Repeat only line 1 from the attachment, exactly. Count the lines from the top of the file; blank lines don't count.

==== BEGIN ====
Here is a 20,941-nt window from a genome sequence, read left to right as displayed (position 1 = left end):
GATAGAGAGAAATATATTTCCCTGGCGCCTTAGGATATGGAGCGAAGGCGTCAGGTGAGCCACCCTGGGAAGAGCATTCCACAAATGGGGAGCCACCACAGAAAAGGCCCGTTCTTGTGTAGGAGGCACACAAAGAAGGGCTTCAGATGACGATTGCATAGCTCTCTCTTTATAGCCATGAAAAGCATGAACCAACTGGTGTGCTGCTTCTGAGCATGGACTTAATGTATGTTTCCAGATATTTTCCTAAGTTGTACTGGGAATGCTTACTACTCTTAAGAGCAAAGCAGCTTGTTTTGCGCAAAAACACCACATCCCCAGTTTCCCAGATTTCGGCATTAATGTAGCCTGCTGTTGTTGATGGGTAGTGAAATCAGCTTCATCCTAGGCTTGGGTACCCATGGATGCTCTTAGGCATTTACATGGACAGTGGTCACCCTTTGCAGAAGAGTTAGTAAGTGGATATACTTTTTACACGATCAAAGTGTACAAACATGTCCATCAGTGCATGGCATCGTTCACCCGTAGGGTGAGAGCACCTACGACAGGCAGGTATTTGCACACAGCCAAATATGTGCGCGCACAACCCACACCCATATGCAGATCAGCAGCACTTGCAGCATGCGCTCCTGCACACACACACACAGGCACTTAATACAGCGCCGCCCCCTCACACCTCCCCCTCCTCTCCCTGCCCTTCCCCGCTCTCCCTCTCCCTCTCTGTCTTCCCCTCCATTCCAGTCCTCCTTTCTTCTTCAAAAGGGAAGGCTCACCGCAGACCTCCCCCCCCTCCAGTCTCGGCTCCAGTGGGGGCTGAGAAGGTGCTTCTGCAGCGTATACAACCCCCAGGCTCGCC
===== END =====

Here is a 20,941-nt window from a genome sequence, read left to right as displayed (position 1 = left end):